One comparison to what Gehry / Ratner have proposed could be the garden area at Washington Square Village. There you have buildings separating and enclosing the green space (raised / fenced / gated) from the surrounding community -- lovely for those who live there but offering little to nothing for those who are not residents.
If Ratner / Gehry want to claim that they are providing Brooklyn with new park areas then they should design and build them. Just don't pretend that these sweet little backyard spaces that they have offered are anywhere near the public parks that they are represented to be.
PS: The "fear mongering" was related to your comment:
Originally Posted by ablarc
Instead of fearing change we can embrace it.
^ Still don't see how it's fear mongering. Does mentioning Republicans make you a Republican?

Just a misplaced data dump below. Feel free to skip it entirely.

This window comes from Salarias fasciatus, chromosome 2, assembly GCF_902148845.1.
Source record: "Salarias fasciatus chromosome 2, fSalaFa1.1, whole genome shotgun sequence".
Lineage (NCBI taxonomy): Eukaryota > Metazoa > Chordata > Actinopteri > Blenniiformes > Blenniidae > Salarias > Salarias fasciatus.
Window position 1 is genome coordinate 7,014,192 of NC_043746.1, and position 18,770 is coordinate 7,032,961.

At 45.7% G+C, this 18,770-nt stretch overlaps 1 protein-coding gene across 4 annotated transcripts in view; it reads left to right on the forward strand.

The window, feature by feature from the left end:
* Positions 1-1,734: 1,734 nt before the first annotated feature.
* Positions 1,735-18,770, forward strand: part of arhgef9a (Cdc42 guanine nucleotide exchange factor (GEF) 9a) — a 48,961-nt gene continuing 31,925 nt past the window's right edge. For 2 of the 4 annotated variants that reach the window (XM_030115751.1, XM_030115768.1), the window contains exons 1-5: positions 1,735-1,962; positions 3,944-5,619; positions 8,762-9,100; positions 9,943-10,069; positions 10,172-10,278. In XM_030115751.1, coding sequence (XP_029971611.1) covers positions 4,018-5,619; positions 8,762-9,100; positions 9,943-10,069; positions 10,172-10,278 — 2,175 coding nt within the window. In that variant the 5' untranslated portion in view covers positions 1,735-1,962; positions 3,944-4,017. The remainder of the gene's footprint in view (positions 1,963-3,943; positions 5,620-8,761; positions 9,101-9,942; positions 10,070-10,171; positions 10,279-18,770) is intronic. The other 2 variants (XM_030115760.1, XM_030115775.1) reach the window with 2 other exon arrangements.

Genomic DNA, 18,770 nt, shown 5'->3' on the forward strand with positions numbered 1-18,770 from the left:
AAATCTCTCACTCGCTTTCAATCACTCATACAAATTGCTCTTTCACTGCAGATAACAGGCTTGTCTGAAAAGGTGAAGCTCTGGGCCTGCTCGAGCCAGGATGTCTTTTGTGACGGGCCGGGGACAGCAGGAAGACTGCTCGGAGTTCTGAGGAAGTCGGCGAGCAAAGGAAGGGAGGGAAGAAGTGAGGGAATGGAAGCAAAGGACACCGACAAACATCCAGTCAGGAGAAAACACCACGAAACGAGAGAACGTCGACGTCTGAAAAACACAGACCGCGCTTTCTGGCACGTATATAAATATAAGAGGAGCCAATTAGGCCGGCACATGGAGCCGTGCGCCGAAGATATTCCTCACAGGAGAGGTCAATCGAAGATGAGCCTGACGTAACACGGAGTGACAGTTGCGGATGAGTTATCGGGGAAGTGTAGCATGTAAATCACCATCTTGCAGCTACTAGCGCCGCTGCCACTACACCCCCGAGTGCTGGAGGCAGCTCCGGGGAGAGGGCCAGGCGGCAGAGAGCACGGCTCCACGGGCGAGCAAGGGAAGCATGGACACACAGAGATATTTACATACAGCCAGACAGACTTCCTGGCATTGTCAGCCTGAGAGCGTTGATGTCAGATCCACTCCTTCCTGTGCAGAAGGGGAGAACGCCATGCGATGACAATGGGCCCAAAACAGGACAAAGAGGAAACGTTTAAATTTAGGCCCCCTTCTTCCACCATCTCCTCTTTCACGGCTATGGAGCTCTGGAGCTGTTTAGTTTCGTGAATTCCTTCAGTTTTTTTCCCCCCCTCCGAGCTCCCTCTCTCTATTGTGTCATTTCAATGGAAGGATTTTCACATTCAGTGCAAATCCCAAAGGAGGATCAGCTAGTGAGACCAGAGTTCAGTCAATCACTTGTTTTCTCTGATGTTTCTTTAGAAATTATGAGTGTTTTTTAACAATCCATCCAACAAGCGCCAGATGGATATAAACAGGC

Oh, I see what threw you off...I'm not part of the "we" that fears change. Seems that might have been obvious from my support of Gehry and Ratner.
I understand that you're in favor of the Gehry / Ratner proposal.
To clarify: it seemed that you were equating "fear" with not wanting the "change" to Brooklyn as proposed by Gehry / Ratner ... I'm against it because I see the over-all negatives of the project. That is what compells me to resist the specific "change" that is proposed. Not "fear".
Since then, we've had JMGarcia weigh in; he detects fear.Originally Posted by lofter1
Can you provide a little summary of these?Originally Posted by lofter1